An impressive showing by Rick Santorum?

It's rare for me to disagree with Mark Silk and rarer still for me to agree with Erick Erickson. But that's where I'm at when it comes to the politics of Rick Santorum's strong showing in Iowa on Tuesday.

Santorum won the support of 32 percent of evangelical caucus goers. "For a conservative Catholic running against two strenuous evangelical candidates (Bachmann and Perry) and an idiosyncratic one (Paul)," says Silk, "that's an impressive performance--really, an historic one." Silk predicts that Santorum, who also won among Tea Partiers, could give Romney some real trouble on his right flank.

Except that there's little reason to believe that Santorum's newfound success is based on much more than a brief flash of luck. He's the latest in a succession of candidates to emerge as the solidly conservative, non-Mormon alternative to Romney, and his moment happened to arrive just in time for Iowa. In the media-driven narrative of primary season, Bachmann and Perry are long since has-beens--a fact that accounts for Santorum's success, among evangelicals and otherwise, far more than his own skills and efforts do.

And as Erickson points out, Santorum's efforts in Iowa were tireless. He visited every county, some more than once. For this he did well, but not that well. In a midwestern state stacked with conservative evangelicals, he finished between the east-coast Mormon patrician and the antiwar guy who wants to let drug users out of jail.

Yes, Romney only beat Santorum by eight votes, and yes, they won the same number of delegates. But the Iowa circus is almost entirely about momentum, and second by a hair is at some level still just second. And what about all the close scrutiny that Santorum will no longer be able to evade?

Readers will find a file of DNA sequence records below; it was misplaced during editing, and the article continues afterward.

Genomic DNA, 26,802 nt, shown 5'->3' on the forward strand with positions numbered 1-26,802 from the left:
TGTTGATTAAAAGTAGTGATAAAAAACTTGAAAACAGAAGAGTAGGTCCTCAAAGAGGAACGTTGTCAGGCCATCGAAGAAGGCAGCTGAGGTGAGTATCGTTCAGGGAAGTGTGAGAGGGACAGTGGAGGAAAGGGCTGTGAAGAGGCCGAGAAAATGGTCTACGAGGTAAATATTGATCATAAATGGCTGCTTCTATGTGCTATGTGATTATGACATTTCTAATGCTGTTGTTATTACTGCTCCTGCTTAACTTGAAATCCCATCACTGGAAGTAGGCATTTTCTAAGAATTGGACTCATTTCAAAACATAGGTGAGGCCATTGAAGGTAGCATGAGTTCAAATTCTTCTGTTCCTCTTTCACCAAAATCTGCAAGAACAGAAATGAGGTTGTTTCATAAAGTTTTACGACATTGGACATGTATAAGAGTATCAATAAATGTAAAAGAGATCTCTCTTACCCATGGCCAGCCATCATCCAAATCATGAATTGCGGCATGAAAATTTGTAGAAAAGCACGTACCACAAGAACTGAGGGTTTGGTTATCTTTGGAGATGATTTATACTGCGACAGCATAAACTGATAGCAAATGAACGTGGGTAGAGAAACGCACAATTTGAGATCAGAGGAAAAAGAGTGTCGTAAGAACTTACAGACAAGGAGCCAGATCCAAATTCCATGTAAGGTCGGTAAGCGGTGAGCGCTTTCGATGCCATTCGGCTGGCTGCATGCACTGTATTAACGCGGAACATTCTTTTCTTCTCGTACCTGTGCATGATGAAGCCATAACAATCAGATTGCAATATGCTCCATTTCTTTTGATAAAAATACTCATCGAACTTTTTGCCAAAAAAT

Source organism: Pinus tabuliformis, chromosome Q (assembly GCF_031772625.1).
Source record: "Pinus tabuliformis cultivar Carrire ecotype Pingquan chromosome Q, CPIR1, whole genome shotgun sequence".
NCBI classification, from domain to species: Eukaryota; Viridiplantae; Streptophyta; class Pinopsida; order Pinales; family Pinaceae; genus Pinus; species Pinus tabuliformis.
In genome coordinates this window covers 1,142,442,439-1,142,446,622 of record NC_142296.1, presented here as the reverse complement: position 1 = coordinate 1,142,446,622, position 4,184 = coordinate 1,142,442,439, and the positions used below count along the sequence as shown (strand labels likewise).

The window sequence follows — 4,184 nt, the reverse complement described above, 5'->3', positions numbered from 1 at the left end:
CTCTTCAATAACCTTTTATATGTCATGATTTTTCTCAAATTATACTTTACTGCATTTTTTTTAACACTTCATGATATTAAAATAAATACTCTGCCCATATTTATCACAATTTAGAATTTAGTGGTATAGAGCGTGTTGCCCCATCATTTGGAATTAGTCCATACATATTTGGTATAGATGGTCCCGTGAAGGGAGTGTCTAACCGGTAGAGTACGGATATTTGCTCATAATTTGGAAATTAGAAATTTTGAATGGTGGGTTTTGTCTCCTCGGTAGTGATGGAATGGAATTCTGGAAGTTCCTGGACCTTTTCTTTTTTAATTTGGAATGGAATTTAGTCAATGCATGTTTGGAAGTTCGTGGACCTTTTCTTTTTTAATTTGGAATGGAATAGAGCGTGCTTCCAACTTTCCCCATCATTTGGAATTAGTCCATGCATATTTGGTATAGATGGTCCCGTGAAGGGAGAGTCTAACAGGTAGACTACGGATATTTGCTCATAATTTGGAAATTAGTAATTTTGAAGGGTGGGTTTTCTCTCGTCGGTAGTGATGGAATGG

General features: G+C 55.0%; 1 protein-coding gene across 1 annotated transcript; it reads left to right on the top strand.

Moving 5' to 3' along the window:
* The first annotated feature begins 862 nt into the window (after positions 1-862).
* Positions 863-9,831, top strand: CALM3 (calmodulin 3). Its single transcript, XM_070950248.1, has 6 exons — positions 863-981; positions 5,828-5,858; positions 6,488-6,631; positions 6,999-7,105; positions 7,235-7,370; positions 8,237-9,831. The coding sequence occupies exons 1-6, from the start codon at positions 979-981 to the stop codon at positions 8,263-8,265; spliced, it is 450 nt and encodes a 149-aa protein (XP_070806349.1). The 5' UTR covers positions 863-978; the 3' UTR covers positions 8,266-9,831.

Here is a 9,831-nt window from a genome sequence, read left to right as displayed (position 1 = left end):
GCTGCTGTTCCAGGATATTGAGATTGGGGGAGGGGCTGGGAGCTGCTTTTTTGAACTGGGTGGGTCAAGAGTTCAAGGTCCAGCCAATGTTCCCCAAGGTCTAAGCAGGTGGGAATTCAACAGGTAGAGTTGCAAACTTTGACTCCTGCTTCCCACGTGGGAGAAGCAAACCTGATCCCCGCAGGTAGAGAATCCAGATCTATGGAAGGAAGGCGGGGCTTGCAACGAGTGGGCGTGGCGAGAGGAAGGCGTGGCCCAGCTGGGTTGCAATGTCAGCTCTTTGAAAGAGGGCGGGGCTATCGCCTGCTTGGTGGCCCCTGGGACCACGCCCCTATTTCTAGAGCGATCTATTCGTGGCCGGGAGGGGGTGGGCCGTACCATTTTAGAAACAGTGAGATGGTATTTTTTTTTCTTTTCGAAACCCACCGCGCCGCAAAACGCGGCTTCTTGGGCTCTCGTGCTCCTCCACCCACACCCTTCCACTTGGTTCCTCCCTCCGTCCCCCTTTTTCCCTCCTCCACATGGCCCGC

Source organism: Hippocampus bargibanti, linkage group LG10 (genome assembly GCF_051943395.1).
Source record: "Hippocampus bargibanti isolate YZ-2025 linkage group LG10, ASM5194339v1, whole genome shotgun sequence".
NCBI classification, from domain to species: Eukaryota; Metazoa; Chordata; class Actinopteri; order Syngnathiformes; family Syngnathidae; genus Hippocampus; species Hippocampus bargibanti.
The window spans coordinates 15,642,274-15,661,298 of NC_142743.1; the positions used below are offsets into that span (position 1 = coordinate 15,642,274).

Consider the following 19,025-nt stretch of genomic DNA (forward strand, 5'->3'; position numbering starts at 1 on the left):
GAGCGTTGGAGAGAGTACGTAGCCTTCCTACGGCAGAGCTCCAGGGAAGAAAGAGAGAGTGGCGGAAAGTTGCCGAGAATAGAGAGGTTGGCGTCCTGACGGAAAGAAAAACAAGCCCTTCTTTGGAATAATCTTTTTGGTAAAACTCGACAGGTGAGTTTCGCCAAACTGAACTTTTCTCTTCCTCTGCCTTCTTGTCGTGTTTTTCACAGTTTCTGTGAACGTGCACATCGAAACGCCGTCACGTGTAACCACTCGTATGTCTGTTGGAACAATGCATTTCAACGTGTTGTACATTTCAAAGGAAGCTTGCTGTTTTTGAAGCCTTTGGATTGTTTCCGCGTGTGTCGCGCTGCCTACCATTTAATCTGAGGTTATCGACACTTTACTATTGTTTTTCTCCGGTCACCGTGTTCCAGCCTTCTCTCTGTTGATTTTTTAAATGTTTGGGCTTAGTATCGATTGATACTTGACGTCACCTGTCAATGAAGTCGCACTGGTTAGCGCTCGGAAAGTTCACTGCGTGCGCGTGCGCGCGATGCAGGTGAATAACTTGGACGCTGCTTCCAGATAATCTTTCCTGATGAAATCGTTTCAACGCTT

New Hampshire, unlike Iowa, is great territory for Romney. So it's difficult at this point to imagine anyone else getting the nomination. If Santorum can hang onto the anti-Romney baton longer than the others have--and it's not at all clear that he can--there may be a running-mate slot in it for him. If so, it will demonstrate that he's a less implosive candidate than Bachmann and Perry were, for whatever that's worth.

It will also show yet again that, contrary to persistent rumors of its demise, the religious right remains a political force. Of course, it might be less of one--at least in presidential elections--were it not for the absurdity of the process. Iowa goes first--giving the state staggering influence over the national race--so everyone makes a play for conservative evangelicals. The media narrative is all about frontrunners and surging challengers, and tough luck if your moment comes and goes too soon. And a candidate can surge quickly from a nonfactor to nearly winning in Iowa based on little more than the fact that, as Erickson puts it, "all the others sucked so bad."

And just like that, Rick Santorum's on TV all week.

It's going to be a long year.

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